Alkali hydroxides, carbonates, 6N hydrochloric acid
Methotrexate is an antineoplastic antimetabolite that is known to inhibit tetrahydrofolate dehydrogenase. Through this mechanism, methotrexate blocks DNA synthesis by preventing the formation of tetrahydrofolic acid. The compound is also known to possess considerable immunosuppressive properties, though the mechanism by which methotrexate suppresses immune responses is not fully understood.
Methotrexate is used in clinical medicine as a treatment for adult rheumatoid arthritis and for cases of severe psoriasis in which more standard therapies prove ineffective. It is also a widely used anticancer drug and is often administered in conjunction with other chemotherapeutic agents in cases of breast, lung and epidermoid cancers, as well as in the treatment of non-Hodgkin's lymphoma. Research into methotrexate has principally focused on its medical applications and long-term safety for patients. Other studies have attempted to investigate its immunosuppressive mechanisms.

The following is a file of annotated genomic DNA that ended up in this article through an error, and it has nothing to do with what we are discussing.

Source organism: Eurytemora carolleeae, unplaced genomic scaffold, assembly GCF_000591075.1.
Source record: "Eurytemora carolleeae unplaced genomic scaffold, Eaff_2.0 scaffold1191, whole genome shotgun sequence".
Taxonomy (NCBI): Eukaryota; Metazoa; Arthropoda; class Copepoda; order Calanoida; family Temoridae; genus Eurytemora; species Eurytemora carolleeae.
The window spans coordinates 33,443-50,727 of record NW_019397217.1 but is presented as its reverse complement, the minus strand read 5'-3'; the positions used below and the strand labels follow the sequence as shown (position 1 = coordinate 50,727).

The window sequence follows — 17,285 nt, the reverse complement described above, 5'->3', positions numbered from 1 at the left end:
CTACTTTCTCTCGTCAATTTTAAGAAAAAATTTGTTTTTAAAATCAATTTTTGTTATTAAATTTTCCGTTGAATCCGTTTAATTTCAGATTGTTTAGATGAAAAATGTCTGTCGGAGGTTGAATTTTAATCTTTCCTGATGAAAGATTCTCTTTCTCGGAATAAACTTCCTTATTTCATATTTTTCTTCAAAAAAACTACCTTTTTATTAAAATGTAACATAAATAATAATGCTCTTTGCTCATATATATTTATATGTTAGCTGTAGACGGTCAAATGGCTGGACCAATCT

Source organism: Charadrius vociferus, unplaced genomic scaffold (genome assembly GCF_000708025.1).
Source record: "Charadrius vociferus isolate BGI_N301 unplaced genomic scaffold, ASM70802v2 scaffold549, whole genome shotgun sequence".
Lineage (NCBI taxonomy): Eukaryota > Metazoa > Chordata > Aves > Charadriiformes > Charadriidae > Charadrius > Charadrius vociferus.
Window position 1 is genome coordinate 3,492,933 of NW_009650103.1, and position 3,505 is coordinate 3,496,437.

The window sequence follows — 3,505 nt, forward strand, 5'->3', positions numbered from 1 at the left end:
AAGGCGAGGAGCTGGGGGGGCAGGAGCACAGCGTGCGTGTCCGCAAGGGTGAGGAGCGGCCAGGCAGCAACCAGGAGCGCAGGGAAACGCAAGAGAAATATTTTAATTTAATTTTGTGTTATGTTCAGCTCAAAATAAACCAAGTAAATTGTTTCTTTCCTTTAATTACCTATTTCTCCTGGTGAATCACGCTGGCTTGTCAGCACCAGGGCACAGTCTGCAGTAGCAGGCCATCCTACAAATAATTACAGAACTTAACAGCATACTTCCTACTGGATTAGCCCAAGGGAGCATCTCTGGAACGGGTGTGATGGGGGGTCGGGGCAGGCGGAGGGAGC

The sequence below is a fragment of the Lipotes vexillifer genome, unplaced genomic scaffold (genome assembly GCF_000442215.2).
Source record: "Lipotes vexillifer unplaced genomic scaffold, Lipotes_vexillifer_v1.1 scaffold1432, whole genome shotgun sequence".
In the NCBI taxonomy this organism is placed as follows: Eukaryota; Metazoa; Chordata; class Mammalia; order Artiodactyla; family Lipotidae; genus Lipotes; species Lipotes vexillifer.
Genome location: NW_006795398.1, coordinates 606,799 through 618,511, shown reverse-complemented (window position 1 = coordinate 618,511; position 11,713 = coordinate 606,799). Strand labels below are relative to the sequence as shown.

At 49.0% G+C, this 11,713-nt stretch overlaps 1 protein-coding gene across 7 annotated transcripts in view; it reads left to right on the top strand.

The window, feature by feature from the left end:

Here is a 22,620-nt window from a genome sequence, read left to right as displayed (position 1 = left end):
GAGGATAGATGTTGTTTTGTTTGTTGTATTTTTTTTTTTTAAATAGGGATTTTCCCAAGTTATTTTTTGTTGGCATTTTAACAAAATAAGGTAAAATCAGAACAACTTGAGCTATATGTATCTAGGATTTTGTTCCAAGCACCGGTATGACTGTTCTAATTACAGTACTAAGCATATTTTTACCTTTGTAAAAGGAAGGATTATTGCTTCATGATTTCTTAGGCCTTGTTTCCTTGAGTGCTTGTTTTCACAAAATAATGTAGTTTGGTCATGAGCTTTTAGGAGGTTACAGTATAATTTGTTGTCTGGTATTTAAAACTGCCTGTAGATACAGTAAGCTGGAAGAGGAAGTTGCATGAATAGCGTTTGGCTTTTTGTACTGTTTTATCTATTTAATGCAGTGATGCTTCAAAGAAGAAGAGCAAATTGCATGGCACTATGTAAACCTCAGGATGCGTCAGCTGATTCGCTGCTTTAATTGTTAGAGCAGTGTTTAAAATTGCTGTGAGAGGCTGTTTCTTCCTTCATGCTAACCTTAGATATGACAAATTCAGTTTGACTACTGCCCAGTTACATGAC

Research or further manufacturing use only, not for food or drug use.